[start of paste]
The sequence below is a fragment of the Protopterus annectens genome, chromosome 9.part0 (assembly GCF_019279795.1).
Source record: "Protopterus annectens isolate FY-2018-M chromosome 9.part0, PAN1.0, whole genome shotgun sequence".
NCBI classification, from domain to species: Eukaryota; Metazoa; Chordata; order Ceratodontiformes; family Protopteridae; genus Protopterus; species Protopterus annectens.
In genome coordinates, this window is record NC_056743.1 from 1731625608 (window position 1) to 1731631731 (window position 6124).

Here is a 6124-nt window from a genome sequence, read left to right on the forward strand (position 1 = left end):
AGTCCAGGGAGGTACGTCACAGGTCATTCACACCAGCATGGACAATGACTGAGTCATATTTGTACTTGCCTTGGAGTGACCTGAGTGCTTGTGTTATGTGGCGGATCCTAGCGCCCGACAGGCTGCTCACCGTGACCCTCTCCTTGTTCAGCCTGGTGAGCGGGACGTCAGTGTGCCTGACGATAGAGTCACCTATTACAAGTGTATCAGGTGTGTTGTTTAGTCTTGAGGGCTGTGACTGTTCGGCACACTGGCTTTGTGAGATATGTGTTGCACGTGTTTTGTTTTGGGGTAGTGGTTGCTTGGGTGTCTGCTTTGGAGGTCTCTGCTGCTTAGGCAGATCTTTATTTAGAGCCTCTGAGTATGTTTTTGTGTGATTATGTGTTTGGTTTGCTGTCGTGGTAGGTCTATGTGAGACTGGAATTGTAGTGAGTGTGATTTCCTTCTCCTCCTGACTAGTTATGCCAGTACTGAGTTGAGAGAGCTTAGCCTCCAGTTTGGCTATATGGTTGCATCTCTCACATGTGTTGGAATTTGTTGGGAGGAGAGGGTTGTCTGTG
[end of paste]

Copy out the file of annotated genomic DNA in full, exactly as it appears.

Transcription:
The sequence below is a fragment of the Protopterus annectens genome, chromosome 9.part0 (assembly GCF_019279795.1).
Source record: "Protopterus annectens isolate FY-2018-M chromosome 9.part0, PAN1.0, whole genome shotgun sequence".
NCBI classification, from domain to species: Eukaryota; Metazoa; Chordata; order Ceratodontiformes; family Protopteridae; genus Protopterus; species Protopterus annectens.
In genome coordinates, this window is record NC_056743.1 from 1731625608 (window position 1) to 1731631731 (window position 6124).

Here is a 6124-nt window from a genome sequence, read left to right on the forward strand (position 1 = left end):
AGTCCAGGGAGGTACGTCACAGGTCATTCACACCAGCATGGACAATGACTGAGTCATATTTGTACTTGCCTTGGAGTGACCTGAGTGCTTGTGTTATGTGGCGGATCCTAGCGCCCGACAGGCTGCTCACCGTGACCCTCTCCTTGTTCAGCCTGGTGAGCGGGACGTCAGTGTGCCTGACGATAGAGTCACCTATTACAAGTGTATCAGGTGTGTTGTTTAGTCTTGAGGGCTGTGACTGTTCGGCACACTGGCTTTGTGAGATATGTGTTGCACGTGTTTTGTTTTGGGGTAGTGGTTGCTTGGGTGTCTGCTTTGGAGGTCTCTGCTGCTTAGGCAGATCTTTATTTAGAGCCTCTGAGTATGTTTTTGTGTGATTATGTGTTTGGTTTGCTGTCGTGGTAGGTCTATGTGAGACTGGAATTGTAGTGAGTGTGATTTCCTTCTCCTCCTGACTAGTTATGCCAGTACTGAGTTGAGAGAGCTTAGCCTCCAGTTTGGCTATATGGTTGCATCTCTCACATGTGTTGGAATTTGTTGGGAGGAGAGGGTTGTCTGTG